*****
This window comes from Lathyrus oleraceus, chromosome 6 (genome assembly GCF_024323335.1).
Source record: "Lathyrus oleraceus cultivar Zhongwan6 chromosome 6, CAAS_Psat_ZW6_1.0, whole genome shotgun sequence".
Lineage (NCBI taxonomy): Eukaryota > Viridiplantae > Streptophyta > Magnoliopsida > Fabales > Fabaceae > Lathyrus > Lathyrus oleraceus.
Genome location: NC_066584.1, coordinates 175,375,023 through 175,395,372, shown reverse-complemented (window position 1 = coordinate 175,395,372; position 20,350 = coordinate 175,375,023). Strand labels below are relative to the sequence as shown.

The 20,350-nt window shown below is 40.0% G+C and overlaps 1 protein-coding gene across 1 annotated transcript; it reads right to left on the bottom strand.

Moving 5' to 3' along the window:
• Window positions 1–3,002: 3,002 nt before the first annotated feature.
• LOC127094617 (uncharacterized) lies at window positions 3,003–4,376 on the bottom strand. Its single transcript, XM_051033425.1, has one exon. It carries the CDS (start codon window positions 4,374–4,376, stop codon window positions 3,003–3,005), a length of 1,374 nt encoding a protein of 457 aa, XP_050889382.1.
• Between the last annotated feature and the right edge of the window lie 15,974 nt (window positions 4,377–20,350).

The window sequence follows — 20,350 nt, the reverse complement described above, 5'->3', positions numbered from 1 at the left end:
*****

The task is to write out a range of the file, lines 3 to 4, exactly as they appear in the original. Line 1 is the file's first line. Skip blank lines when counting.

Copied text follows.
Lineage (NCBI taxonomy): Eukaryota > Viridiplantae > Streptophyta > Magnoliopsida > Fabales > Fabaceae > Lathyrus > Lathyrus oleraceus.
Genome location: NC_066584.1, coordinates 175,375,023 through 175,395,372, shown reverse-complemented (window position 1 = coordinate 175,395,372; position 20,350 = coordinate 175,375,023). Strand labels below are relative to the sequence as shown.